The Post's editorial about public school funding ["No Way to Treat Public Schools," Dec. 11] creates the false impression that the District of Columbia's public schools' financial difficulties are attributable to the need to fund the District's public charter schools. Just like the District's public schools, the public charter schools do not know how much money they will be receiving this year and are being threatened with serious underfunding. For many of the public charter schools, some of which have as few as 75 students, this is a disaster in the making.

The pain being suffered by Arlene Ackerman and the leaders of the public charter schools has been caused by the District's failure to send to Congress last spring a budget bill that fully funded all public school students--public schools and charter.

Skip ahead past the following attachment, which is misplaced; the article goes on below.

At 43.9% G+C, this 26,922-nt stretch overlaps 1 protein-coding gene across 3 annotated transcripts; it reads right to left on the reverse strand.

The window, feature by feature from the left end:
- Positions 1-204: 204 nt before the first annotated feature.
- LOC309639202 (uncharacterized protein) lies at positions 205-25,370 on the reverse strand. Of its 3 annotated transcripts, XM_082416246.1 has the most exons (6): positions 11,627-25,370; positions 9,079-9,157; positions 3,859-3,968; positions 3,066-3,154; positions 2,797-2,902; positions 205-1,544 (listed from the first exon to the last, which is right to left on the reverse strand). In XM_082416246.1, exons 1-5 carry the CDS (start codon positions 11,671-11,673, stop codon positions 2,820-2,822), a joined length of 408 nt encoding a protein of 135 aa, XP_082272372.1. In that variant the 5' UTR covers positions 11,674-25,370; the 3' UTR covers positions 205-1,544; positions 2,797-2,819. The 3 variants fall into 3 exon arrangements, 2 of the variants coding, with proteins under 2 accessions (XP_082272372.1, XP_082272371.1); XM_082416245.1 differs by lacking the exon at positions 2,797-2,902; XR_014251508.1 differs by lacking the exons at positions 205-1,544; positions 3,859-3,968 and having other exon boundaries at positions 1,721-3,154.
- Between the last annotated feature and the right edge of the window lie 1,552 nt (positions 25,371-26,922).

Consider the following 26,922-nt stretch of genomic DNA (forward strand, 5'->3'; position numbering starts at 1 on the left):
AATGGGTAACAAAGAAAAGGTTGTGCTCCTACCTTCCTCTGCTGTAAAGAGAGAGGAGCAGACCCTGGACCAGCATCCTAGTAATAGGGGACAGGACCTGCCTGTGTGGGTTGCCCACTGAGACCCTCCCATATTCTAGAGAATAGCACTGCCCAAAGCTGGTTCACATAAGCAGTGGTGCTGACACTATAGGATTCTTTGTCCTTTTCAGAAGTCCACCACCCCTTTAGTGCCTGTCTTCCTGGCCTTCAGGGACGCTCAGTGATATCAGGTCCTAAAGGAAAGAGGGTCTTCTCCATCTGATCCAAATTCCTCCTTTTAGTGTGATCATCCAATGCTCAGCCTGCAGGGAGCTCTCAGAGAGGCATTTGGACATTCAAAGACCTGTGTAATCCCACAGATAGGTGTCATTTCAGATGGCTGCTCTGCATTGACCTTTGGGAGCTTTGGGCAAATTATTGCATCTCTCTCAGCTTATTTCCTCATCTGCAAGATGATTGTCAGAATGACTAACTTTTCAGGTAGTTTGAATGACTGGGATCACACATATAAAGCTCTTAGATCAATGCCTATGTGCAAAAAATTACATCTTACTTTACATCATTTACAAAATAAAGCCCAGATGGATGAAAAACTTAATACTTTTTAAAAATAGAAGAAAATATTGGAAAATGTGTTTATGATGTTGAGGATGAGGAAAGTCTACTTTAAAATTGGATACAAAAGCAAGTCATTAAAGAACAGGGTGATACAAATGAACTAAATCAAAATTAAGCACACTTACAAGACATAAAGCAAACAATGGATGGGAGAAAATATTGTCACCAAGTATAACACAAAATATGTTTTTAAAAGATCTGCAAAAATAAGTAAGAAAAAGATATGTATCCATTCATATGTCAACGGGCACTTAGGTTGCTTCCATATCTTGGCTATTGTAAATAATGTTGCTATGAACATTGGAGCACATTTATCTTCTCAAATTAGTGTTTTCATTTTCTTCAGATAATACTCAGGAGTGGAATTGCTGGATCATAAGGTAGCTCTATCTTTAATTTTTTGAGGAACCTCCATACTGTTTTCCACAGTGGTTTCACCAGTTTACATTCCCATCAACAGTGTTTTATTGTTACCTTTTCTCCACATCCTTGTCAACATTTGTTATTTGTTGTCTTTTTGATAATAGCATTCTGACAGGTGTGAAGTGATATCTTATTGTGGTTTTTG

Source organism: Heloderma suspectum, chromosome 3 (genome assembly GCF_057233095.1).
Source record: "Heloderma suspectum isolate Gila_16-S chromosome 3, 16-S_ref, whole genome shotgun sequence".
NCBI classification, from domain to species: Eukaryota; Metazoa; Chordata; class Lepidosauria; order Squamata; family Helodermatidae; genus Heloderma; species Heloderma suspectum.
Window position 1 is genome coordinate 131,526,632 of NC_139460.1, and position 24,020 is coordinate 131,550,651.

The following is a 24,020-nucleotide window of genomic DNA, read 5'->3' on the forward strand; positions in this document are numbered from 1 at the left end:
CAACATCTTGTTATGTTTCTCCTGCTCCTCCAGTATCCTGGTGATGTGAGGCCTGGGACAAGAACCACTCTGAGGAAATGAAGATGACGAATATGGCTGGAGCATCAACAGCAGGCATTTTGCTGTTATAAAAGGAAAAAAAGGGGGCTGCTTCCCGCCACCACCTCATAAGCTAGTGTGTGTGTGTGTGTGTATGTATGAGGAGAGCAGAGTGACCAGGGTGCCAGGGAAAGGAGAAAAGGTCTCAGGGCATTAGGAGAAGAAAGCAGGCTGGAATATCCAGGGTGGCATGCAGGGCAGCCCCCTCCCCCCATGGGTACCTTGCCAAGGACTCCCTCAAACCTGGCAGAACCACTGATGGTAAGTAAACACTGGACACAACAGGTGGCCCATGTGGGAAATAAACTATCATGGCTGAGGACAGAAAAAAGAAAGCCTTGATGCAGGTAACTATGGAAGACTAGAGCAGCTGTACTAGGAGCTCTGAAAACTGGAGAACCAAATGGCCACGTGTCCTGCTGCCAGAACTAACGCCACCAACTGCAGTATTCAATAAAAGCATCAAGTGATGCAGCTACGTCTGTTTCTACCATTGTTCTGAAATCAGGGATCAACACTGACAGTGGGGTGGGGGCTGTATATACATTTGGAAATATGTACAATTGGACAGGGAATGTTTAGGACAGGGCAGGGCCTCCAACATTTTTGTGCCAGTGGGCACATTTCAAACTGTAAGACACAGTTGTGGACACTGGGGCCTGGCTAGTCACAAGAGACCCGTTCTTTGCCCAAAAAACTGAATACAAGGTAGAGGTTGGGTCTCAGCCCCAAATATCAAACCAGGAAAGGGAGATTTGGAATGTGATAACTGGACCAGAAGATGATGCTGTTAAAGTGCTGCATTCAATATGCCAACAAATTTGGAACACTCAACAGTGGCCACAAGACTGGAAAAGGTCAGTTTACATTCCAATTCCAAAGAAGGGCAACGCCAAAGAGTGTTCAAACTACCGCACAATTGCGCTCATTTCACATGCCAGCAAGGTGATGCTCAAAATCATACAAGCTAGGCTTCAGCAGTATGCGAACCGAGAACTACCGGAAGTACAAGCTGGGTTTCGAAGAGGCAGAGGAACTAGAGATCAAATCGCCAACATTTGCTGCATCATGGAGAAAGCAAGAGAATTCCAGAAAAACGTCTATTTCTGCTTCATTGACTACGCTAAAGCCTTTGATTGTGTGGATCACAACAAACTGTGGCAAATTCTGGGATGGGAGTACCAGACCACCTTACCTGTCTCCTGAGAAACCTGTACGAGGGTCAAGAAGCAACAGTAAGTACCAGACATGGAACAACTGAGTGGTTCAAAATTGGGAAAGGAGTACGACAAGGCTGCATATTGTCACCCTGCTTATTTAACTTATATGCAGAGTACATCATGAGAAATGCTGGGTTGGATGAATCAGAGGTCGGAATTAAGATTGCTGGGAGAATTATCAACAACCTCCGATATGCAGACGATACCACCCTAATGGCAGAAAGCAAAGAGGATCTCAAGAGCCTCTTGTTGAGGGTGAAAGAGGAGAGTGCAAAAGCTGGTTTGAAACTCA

Early in the budget process the D.C. Public Charter School Coalition provided the mayor and the council with school-by-school estimates showing that approximately 3,500 additional students would be attending the public charter schools this year, for a total of 7,000. In spite of this, the District budgeted only enough money to fund 3,800 students--approximately $30 million less than what everyone knew would be required when September rolled around.

In an era of budget surpluses and tax cuts, there is no reason why the District cannot fully fund all of its public school students, as the law requires. Both D.C. Public Schools and the public charter schools serve the same public schoolchildren and should not be forced to compete for the funding they need to do their jobs well.



The writer is executive director of an organization that supports charter schools in the District.